Yum Brands owner of Pizza Hut, KFC and Taco Bell chains, said on Tuesday it will more than double returns to shareholders by 2019 as part of a program started last year, sending its shares up as much as 3.8 percent.
The company, which is spinning off its China division at the end of the month, now plans to expand its share buyback plan to $13.5 billion, including dividends.
It already has bought back about $5.5 billion shares as part of a previously announced $6.2 billion capital return program that has reduced its share count by about 16 percent.
Yum did not immediately have a breakdown on much of the extra returns would be from share repurchases and how much from dividends.
Executives say Yum Brands will be leaner and less exposed to the ups and downs of the restaurant business following the separation of Yum China and the sale of more company-owned restaurants to franchisees.
"It's about delivering higher growth with lower risk," Yum Brands Chief Executive Officer Greg Creed told Reuters in a telephone interview.
Yum said franchisees will own 93 percent of the nearly 36,000 Yum restaurants remaining in the company after the China unit is carved off. The combined company currently is 77 percent franchised, in part because Yum China owns most of its restaurants.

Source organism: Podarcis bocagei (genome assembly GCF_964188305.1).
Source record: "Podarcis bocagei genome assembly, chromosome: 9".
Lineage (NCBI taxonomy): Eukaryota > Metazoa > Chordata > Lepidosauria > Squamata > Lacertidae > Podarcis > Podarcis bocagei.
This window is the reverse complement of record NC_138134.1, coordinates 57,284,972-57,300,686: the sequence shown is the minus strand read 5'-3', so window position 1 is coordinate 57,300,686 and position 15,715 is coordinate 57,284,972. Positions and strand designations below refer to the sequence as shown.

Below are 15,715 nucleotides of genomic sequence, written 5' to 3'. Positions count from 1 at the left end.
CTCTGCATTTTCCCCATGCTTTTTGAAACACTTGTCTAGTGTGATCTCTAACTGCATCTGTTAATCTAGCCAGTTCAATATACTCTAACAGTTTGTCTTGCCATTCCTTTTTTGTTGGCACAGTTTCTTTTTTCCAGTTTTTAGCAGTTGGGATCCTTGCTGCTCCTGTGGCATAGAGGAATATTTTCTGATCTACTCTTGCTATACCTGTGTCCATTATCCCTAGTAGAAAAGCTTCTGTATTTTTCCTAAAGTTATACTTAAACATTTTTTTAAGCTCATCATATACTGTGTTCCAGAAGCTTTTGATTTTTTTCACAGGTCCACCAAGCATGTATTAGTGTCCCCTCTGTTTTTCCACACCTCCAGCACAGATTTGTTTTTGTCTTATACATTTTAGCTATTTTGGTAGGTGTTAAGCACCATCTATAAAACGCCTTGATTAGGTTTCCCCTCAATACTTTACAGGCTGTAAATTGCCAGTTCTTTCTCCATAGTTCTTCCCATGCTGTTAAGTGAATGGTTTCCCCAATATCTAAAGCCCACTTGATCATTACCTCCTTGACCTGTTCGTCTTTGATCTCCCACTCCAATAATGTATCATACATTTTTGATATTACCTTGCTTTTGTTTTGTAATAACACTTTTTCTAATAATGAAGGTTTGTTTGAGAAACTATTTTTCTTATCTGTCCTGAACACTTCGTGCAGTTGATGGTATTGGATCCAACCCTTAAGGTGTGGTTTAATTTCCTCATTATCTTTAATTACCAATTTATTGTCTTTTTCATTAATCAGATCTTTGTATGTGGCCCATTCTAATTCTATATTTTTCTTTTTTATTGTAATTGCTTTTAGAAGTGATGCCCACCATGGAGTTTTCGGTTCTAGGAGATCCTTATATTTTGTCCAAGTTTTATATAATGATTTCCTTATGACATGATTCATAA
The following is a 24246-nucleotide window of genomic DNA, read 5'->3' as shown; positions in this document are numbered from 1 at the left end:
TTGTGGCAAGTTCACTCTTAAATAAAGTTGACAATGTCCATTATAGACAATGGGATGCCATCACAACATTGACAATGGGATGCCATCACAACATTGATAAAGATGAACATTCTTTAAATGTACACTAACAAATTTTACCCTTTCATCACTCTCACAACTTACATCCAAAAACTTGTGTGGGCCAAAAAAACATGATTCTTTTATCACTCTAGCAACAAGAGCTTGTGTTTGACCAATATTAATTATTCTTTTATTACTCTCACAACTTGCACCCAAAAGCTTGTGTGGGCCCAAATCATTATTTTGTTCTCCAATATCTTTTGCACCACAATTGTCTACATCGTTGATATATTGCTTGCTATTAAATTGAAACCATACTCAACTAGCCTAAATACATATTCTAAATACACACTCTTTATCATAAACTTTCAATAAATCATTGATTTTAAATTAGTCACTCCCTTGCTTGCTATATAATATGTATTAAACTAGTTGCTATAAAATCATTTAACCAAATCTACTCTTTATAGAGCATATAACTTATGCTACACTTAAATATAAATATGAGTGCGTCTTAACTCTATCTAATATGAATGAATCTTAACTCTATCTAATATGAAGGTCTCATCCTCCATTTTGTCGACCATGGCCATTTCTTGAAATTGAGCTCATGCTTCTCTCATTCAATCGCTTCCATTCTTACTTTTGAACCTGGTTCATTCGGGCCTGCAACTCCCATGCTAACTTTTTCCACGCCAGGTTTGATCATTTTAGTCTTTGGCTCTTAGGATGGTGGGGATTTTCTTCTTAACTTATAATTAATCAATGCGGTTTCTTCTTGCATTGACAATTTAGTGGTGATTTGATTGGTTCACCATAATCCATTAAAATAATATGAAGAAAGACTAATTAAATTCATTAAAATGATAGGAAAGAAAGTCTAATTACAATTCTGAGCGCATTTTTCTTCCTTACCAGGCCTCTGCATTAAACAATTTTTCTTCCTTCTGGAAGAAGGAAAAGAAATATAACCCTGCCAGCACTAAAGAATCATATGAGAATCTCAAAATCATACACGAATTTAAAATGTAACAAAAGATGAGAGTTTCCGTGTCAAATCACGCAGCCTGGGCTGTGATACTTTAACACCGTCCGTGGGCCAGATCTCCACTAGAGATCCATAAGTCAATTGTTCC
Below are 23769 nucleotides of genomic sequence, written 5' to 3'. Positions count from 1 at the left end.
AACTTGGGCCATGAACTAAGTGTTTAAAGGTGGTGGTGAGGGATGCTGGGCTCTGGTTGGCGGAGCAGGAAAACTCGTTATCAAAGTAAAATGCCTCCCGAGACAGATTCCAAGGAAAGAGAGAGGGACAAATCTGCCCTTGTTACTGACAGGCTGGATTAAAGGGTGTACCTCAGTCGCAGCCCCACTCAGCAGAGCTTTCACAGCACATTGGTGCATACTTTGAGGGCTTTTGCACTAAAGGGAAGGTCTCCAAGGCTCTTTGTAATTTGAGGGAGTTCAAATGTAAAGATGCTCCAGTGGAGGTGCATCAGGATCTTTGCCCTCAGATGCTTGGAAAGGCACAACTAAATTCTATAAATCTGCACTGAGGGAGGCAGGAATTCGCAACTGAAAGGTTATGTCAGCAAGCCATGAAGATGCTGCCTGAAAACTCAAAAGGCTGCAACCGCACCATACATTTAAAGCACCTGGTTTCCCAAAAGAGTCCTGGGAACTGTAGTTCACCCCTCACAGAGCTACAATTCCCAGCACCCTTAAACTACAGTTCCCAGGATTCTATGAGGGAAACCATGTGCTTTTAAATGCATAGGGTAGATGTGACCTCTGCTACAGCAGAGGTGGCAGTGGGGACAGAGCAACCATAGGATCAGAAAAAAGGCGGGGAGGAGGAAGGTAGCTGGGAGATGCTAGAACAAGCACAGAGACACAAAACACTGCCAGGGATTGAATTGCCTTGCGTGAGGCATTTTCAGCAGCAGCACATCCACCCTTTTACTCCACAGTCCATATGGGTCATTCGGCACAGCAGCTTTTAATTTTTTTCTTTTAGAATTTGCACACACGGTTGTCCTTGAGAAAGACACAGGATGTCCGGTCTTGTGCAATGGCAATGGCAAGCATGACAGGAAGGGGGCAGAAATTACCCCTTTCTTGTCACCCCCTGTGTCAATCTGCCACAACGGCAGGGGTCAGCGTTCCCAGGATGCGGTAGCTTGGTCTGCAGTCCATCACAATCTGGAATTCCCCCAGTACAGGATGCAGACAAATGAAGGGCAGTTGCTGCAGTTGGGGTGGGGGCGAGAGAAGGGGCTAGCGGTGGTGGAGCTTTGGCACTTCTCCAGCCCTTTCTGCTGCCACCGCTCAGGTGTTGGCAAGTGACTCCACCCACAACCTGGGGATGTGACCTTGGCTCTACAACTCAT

Yum Brands aims to have at least 98 percent of its restaurants owned by franchisees by the end of 2018, which will lower costs and increase its dependence on more stable franchise and license fees.
Yum's China business will begin trading on Nov. 1 on the New York Stock Exchange with the ticker symbol YUMC. The new company, Yum China Holdings Inc, will become a licensee of Yum Brands in mainland China and will have exclusive rights there to KFC, Pizza Hut and Taco Bell.
Yum China now accounts for 45 percent of Yum Brands' earnings, a contribution expected to fall to 14 percent after the spinoff, when Yum China will begin paying Yum Brands a license fee of 3 percent of restaurant system sales, Creed said.
The company plans to reduce annual capital expenditures to about $100 million in 2019 from about $500 million in 2015 and cut general and administrative expenses by a cumulative $300 million by fiscal 2019.
About half of that $300 million in new savings will come from shifting restaurant expenses to new franchisees, the remainder will come from job eliminations and tighter expense controls on things like travel, Creed said.
Yum last week reported its first same-store sales drop in five quarters in China, blaming anti-U.S. protests after an international court rejected China's claim to historic rights in the South China Sea.
Shares in Yum were up 1.1 percent at $88.31 after hitting a session high of $90.68. Up to Monday's close, the stock had risen about 20 percent since the start of the year.
(Reporting by Lisa Baertlein, additional reporting by Siddharth Cavale and Abhijith Ganapavaram in Bengaluru; Editing by Jeffrey Benkoe and Andrew Hay)